In the survey, “The American Freshman: National Norms Fall 2010,” involving more than 200,000 incoming full-time students at four-year colleges, the percentage of students rating themselves as “below average” in emotional health rose. Meanwhile, the percentage of students who said their emotional health was above average fell to 52 percent. It was 64 percent in 1985.
Every year, women had a less positive view of their emotional health than men, and that gap has widened.
Some of the factors cited in this decline include pressures at school and at home, worries about the future, and financial stresses. The NY Times article doesn’t mention religious factors in emotional health. Terry Mattingly, of GetReligion.org, wonders if that’s an oversight:
I know that the economics of life today are creating major new problems for students. I know that there are pressures to succeed, internal pressures and parental pressures as well. Some students spend their undergraduate years stressed out because they are not sure they can get into the right grad school. The cycles go on and on.
But what about the stress of shattered relationships? The break-up of their homes and families? People may disagree about the nature of the “hook-up culture” and its effects, but few people on the right or the left think the current sex-and-alcohol circuses on many campuses is a good thing. Talk about pressures? Depression? And none of these realities have moral or religious content. Right?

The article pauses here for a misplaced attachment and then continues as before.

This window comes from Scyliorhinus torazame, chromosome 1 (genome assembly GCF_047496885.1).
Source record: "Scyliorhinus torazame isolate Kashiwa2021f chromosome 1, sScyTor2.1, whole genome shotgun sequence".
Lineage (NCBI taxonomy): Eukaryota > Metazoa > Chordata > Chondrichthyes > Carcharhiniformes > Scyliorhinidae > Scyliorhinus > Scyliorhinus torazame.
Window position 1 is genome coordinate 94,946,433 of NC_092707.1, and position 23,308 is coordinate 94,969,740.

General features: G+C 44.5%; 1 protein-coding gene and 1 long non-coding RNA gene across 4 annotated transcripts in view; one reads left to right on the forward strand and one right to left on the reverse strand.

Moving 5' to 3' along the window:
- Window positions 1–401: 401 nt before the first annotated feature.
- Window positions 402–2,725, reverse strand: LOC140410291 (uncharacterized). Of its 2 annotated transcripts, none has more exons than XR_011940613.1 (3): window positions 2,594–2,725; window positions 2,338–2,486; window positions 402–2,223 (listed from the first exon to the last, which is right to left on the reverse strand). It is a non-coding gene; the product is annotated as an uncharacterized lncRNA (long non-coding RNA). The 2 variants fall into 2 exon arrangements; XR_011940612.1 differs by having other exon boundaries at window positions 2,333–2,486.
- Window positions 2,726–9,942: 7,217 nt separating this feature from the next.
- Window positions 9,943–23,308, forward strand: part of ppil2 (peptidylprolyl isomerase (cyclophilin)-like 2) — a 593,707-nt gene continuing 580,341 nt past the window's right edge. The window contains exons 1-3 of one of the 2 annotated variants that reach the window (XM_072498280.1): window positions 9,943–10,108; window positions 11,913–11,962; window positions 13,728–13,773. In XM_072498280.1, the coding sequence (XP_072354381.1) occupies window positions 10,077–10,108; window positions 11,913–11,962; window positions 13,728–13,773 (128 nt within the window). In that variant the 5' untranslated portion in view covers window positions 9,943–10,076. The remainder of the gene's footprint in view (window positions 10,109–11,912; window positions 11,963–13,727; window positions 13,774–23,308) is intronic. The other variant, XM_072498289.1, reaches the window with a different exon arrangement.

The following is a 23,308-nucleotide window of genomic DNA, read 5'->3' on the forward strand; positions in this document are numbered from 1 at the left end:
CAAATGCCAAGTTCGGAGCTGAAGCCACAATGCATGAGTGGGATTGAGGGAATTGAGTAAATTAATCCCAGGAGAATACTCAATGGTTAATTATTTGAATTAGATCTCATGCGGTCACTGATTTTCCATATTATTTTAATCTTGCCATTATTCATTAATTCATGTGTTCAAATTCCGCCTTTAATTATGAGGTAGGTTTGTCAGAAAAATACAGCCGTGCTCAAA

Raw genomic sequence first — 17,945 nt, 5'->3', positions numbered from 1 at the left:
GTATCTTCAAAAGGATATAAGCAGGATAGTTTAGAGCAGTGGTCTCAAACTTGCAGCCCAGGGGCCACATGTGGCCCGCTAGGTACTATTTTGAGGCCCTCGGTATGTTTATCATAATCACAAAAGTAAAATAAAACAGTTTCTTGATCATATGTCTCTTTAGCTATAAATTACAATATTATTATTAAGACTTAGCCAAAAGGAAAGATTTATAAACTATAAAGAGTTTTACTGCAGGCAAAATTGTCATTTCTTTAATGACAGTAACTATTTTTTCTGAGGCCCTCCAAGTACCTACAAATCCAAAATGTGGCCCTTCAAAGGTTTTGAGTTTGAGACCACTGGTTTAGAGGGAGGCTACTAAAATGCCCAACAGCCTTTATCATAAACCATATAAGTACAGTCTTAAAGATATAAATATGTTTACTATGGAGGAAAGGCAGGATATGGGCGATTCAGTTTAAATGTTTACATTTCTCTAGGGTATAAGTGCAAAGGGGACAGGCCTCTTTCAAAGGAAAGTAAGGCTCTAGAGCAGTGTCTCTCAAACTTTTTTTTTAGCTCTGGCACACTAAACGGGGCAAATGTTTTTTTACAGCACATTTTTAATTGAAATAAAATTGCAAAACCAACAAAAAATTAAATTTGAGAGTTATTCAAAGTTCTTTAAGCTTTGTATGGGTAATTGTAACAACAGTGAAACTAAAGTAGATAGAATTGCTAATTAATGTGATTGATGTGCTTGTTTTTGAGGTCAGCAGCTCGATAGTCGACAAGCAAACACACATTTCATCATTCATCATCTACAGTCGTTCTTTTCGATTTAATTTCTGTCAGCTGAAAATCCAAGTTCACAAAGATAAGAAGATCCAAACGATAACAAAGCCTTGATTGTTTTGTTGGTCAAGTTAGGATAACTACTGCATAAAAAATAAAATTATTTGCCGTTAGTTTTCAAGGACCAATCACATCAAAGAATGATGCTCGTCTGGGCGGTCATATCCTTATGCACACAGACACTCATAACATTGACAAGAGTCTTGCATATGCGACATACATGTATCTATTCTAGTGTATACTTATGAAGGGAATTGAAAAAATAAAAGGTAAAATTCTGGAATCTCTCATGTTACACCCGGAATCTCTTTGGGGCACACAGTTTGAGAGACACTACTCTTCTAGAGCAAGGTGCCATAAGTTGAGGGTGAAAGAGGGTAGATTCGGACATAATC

Mattingly, of course, is being facetious — of course, these have moral or religious content, but it’s easy to overlook it if you aren’t used to thinking about the role of religion in student lives.
Two other items of interest struck me as I read this article today. The first doesn’t have anything to do with the article itself, but with the sidebar next to it. Take a look at the most-emailed article today on the NY Times’ website: it’s a blog post about the benefits of meditation. Coincidence? Or maybe worried parents are sending copies of the meditation article to their stressed-out freshman.
The second interesting thing relates to potential conflicts between students and faculty. The article notes that faculty can have a major influence on the stress level of students, which makes a lot of sense to me, but notice what kind of influence faculty can have:
Professor [Linda] Sax [of UCLA] has explored the role of the faculty in college students’ emotional health, and found that interactions with faculty members were particularly salient for women. Negative interactions had a greater impact on their mental health.
“Women’s sense of emotional well-being was more closely tied to how they felt the faculty treated them,” she said. “It wasn’t so much the level of contact as whether they felt they were being taken seriously by the professor. If not, it was more detrimental to women than to men.”
Considering what we know about professors’ views of evangelical Christians, I have to wonder how much of this stress is falling on the shoulders of Christian women. It also makes me thankful for my colleagues in InterVarsity’s Women in the Academy and Professions.
Meanwhile, look at this fascinating final quote from Professor Sax about how male students respond to conflicts with faculty:
She added: “And while men who challenged their professor’s ideas in class had a decline in stress, for women it was associated with a decline in well-being.”
Conflict with faculty can actually be a stress reducer for male students. I know that anecdotal evidence doesn’t count for much, but I can personally attest to this effect.
What do you think is the role of religion in the stress levels of undergraduates? In your experience, do involvement with a religious community, practicing religious disciplines like meditation, or a spiritual foundation from your family improve the emotional lives of students?